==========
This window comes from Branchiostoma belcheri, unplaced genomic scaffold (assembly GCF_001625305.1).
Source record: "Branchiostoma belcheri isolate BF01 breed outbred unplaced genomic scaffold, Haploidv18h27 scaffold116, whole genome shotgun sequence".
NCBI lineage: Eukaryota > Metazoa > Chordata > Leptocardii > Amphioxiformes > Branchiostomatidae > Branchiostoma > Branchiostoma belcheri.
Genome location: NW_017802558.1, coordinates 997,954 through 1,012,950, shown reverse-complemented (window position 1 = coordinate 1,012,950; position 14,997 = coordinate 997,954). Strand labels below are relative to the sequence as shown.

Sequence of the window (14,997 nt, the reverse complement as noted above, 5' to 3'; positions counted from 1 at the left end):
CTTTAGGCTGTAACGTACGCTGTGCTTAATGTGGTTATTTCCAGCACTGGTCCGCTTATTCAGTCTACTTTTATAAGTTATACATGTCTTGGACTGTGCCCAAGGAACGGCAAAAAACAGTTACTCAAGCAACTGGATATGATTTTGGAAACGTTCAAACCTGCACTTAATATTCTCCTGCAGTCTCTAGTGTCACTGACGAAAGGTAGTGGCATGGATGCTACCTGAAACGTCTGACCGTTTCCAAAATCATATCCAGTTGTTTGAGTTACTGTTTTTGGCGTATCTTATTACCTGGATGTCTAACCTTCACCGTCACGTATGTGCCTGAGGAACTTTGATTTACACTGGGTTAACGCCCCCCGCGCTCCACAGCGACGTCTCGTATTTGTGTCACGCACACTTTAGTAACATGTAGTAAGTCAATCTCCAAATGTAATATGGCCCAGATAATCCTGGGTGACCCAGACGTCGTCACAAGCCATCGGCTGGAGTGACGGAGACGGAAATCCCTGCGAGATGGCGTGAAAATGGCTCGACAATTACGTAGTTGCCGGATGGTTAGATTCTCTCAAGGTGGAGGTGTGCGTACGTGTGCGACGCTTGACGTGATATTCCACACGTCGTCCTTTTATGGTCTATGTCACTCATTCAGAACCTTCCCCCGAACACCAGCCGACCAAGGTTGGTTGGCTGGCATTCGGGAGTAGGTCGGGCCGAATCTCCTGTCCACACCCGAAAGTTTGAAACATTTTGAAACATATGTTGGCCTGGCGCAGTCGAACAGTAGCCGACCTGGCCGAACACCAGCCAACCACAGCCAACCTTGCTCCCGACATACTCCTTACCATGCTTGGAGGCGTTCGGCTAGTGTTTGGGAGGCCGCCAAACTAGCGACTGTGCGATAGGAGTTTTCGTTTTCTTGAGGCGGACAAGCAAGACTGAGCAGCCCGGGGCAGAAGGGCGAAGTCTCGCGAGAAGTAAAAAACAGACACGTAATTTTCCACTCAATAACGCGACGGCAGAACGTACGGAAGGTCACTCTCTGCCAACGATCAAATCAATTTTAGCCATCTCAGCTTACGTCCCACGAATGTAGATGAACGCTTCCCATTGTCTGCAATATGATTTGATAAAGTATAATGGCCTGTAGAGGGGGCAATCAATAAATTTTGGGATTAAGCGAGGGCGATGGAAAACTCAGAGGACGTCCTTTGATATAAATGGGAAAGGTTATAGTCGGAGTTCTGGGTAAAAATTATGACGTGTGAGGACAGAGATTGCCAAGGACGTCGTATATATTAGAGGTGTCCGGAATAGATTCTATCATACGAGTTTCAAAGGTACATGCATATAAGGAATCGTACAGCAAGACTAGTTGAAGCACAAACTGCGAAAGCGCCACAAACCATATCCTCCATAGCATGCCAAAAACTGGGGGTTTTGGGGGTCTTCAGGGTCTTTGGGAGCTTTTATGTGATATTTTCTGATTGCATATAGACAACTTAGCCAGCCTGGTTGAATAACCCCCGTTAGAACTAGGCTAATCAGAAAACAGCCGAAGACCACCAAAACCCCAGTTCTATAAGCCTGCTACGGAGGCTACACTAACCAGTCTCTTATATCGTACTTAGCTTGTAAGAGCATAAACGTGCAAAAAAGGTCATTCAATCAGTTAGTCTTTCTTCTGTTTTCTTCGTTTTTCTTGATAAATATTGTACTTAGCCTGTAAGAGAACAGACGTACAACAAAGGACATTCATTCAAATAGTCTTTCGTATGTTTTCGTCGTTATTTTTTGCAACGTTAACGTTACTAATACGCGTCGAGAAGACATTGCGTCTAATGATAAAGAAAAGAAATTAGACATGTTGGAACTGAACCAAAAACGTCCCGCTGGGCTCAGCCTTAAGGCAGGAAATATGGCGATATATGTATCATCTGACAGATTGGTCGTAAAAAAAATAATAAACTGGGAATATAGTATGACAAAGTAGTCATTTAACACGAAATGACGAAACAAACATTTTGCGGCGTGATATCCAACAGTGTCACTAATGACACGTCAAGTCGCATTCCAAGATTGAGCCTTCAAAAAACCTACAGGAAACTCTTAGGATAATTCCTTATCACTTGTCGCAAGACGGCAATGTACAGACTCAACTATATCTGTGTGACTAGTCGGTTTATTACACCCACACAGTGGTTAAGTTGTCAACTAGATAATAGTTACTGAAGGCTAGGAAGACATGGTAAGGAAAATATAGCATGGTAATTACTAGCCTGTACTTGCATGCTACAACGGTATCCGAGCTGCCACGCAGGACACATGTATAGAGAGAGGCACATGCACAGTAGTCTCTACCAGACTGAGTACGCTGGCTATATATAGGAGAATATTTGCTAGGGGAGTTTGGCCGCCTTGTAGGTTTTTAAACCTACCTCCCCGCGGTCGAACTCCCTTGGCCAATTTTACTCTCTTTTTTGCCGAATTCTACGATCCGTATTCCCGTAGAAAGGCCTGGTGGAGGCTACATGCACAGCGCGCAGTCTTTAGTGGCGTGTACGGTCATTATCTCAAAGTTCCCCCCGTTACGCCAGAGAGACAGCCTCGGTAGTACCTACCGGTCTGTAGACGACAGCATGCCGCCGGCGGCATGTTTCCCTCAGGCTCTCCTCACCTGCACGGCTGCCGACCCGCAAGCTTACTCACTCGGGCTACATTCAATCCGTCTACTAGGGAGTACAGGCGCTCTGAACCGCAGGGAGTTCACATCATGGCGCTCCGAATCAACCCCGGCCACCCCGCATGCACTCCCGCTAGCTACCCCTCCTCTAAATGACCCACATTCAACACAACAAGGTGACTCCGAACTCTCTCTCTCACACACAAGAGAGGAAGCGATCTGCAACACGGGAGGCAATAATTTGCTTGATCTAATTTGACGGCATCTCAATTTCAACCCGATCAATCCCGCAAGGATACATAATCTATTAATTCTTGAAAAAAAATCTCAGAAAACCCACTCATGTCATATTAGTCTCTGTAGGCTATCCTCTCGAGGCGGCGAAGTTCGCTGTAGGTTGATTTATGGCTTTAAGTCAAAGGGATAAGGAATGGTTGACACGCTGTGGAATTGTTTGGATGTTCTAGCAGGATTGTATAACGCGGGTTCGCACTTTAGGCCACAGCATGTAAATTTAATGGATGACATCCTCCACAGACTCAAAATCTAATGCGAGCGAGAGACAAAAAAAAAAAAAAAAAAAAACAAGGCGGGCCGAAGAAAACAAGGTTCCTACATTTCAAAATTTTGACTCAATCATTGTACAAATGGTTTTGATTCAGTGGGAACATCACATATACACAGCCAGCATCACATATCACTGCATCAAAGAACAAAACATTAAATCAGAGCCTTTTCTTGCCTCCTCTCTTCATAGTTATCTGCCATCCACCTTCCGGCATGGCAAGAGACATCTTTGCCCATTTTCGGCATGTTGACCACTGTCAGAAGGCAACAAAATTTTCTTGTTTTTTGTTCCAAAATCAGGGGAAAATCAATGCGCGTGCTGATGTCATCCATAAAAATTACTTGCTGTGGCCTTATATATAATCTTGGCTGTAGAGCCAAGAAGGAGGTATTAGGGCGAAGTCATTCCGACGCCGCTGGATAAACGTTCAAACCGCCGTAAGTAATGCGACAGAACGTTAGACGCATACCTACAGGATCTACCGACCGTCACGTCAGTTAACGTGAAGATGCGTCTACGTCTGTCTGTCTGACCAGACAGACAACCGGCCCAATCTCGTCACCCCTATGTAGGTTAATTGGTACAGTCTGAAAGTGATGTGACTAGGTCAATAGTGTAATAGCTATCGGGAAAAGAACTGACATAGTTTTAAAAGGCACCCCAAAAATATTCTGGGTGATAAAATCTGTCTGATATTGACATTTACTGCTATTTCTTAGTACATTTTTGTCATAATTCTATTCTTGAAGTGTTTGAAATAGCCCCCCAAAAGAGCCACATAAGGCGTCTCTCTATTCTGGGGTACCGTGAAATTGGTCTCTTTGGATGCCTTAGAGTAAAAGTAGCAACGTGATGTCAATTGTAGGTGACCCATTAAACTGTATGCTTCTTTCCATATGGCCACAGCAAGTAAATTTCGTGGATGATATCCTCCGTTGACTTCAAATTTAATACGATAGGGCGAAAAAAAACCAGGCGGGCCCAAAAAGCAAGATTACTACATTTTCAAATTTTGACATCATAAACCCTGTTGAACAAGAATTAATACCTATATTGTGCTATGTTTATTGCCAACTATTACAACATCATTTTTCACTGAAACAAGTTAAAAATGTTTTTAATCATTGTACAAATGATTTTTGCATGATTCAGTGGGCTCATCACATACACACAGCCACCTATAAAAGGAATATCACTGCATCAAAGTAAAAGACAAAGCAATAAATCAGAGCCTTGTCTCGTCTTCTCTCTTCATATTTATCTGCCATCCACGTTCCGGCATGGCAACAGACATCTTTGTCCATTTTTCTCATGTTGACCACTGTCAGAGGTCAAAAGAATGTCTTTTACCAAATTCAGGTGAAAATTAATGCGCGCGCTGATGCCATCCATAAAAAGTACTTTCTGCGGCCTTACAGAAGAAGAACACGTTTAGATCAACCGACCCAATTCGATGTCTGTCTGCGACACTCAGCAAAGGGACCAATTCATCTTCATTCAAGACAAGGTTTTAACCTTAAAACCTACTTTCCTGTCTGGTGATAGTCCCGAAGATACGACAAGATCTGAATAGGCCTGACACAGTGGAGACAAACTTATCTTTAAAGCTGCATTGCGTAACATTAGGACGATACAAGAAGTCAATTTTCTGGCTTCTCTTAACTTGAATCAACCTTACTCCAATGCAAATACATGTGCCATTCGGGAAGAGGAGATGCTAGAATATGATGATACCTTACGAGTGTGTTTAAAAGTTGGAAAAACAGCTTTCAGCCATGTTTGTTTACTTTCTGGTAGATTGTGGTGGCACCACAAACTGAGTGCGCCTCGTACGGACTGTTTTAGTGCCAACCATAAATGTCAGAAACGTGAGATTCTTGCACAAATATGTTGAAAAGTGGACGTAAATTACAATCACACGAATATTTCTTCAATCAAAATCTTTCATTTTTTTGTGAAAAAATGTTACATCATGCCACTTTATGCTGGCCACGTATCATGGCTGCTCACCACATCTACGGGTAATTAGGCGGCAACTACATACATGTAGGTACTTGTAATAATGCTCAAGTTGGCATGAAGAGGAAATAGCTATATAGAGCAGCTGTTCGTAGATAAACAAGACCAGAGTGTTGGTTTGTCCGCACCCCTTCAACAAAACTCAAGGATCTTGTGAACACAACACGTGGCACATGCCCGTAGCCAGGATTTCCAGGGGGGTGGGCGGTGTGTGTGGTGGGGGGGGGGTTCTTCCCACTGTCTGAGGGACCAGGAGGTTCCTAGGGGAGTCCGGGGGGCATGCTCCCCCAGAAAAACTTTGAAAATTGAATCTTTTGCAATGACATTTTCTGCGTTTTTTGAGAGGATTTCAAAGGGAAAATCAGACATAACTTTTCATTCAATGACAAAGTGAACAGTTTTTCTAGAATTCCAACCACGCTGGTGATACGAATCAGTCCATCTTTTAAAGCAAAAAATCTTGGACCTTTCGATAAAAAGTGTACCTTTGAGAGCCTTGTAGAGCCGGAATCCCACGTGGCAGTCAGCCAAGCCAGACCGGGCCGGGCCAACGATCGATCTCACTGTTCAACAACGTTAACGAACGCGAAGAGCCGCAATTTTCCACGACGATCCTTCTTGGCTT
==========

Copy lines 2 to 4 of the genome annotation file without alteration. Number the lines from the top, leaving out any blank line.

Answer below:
Source record: "Branchiostoma belcheri isolate BF01 breed outbred unplaced genomic scaffold, Haploidv18h27 scaffold116, whole genome shotgun sequence".
NCBI lineage: Eukaryota > Metazoa > Chordata > Leptocardii > Amphioxiformes > Branchiostomatidae > Branchiostoma > Branchiostoma belcheri.
Genome location: NW_017802558.1, coordinates 997,954 through 1,012,950, shown reverse-complemented (window position 1 = coordinate 1,012,950; position 14,997 = coordinate 997,954). Strand labels below are relative to the sequence as shown.